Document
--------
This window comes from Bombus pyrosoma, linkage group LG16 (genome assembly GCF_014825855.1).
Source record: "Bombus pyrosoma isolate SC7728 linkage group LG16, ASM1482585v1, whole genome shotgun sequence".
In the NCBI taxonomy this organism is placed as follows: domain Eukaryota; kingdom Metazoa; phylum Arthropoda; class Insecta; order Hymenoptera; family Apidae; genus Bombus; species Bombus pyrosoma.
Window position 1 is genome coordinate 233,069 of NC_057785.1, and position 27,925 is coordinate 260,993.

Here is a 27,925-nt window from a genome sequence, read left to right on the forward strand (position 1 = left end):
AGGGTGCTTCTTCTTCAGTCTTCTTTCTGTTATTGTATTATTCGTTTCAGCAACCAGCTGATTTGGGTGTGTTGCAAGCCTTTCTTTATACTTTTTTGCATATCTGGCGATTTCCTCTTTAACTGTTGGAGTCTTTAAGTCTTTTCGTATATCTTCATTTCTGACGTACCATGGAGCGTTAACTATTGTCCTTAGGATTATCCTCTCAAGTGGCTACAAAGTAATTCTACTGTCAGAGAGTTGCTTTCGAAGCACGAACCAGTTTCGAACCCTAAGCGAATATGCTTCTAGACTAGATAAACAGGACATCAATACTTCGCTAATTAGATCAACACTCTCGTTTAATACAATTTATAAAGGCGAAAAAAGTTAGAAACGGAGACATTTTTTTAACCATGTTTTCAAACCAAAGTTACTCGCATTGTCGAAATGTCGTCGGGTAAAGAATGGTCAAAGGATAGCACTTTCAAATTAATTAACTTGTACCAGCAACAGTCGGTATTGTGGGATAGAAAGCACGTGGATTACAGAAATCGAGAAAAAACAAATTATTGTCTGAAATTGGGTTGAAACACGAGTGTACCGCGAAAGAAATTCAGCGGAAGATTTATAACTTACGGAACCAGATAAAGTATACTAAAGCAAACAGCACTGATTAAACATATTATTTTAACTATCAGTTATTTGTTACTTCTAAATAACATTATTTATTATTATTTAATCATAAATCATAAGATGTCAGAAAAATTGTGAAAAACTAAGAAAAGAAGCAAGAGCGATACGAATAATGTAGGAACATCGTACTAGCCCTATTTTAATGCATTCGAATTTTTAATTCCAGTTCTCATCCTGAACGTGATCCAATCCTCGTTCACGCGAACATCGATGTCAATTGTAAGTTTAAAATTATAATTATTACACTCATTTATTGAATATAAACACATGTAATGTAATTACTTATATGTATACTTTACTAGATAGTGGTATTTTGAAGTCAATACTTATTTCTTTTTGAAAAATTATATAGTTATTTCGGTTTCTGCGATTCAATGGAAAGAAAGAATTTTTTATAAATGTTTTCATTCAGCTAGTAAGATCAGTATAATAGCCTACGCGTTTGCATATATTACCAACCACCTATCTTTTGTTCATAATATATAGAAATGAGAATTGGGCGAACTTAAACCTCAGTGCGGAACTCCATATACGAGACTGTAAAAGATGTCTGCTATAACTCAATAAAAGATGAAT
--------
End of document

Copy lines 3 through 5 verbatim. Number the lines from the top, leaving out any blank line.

In the NCBI taxonomy this organism is placed as follows: domain Eukaryota; kingdom Metazoa; phylum Arthropoda; class Insecta; order Hymenoptera; family Apidae; genus Bombus; species Bombus pyrosoma.
Window position 1 is genome coordinate 233,069 of NC_057785.1, and position 27,925 is coordinate 260,993.

Here is a 27,925-nt window from a genome sequence, read left to right on the forward strand (position 1 = left end):